68. Few voters in Yaounde, Buea, Ebolowa who were in possession of their voter cards did not find their names on the affixed voter lists of their assigned polling station. However, some of them were permitted to vote after consultation with the authorities of ELECAM.
69. There were discrepancies in voter’s numbers in the register affixed outside and the other used inside the polling stations. This slowed down the voting trend.
70. In almost all the constituencies observed, campaign gadgets and banners were still found pasted near polling stations and flying in towns and villages contrary to Section 92 (1) of the Electoral Code.
71. The participation of youths in the polling centers visited was timid and sparsely many. This was noted mainly in the urban areas. It calls for some youth friendly policies to be incorporated in the electoral process such as the intensification of civic education campaigns.
72. At several polling stations observed, the physically challenged, the aged and
nursing/expectant mothers were supported in exercising their franchise. In others, the special needs voters, particularly nursing mothers were treated just like the other voters.
Local Polling Commission or Polling Personnel
73. The Mission noted that members of the polling commission were in most of the polling stations on time and generally conducted the election well. The members were easily identified in polling stations visited by CDES observers by their badges.
74. In some of the polling station, however, the presiding officer did not quite follow the instructions and dispositions of the law. Some did not master their role, leaving the authority and management of the polls at the mercy of other members, notably the representative of the Administration. This gave some voters the impression that the process was still being masterminded by the Administration.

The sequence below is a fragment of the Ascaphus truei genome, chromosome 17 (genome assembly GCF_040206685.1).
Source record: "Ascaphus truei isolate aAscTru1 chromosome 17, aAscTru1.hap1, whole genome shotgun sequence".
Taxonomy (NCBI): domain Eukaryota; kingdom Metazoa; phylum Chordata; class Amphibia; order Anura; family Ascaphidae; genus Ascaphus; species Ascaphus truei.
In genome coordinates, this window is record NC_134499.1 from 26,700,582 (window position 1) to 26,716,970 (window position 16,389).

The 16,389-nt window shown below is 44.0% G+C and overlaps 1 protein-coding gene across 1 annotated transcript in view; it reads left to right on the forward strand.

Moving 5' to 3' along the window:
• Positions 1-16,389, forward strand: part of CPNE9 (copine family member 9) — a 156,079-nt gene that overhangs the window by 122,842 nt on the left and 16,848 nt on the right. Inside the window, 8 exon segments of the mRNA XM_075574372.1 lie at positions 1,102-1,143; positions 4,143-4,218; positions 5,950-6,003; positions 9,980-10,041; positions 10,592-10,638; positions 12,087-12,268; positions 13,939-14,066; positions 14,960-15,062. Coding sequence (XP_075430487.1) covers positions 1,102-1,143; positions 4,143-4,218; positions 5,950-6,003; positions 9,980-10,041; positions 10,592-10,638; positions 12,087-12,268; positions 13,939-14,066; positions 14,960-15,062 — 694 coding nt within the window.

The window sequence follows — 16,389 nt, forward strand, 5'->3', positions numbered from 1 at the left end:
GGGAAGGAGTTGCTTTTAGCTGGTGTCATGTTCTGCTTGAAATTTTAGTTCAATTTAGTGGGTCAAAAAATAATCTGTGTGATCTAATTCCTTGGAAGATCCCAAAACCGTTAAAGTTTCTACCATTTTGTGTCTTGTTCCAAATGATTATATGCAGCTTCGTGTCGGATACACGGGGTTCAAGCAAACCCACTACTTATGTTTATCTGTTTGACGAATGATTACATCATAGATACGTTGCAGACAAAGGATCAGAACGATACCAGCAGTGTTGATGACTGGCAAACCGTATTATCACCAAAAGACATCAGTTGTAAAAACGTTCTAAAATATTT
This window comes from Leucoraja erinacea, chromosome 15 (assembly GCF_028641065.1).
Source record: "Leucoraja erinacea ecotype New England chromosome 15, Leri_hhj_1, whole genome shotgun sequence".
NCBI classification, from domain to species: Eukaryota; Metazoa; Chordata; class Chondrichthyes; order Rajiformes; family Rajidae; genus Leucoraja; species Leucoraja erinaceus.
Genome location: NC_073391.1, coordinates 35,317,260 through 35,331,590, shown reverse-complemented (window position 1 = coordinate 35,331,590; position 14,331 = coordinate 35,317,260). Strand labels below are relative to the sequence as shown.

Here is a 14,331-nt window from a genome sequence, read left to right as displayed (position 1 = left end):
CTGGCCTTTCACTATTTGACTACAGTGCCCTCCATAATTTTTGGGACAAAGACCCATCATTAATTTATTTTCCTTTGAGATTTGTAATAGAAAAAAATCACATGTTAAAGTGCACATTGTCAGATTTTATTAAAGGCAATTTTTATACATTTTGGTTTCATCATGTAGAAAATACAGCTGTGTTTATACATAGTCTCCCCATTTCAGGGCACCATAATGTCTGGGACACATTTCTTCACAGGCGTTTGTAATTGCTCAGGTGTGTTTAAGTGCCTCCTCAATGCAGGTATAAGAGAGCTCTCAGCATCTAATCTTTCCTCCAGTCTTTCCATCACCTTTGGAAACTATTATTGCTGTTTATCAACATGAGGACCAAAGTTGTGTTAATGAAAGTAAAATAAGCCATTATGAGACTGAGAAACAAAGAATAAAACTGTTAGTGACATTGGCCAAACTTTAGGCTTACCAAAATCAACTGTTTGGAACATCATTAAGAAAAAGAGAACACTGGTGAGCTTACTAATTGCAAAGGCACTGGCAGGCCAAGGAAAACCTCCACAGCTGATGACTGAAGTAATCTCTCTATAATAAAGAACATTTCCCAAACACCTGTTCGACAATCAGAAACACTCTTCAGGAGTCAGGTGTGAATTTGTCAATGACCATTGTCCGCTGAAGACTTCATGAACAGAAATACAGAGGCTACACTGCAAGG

Security, Observers and Political Party Agents
75. Security at the centers was provided by the Police, Gendarmes, Army supplemented by the prison and other security services. Security was however, considered inadequate in some centers with large number of voters.
76. In most of the polling centers visited, CDES observers noticed the occasional presence of party representatives notably those of UNDP in Tiko in the South West, SDF in Lagdo and Yaounde in the North and Center regions respectively and UDC in the West region. Observers from the African Union, the Diplomatic Corps, La Francophonie, Commonwealth and the National Commission for Human Rights and Freedom were observed in some of the polling centers.
Accessibility of Polling Stations
77. Most of the polling stations were conveniently located with easy access by the voters especially to the physically challenged. For the most part, the polling stations were located in public places. The number of registered voters in each polling station did not exceed 500, manageable as most stations had less than 500 registered voters.
Women’s Participation on Election Day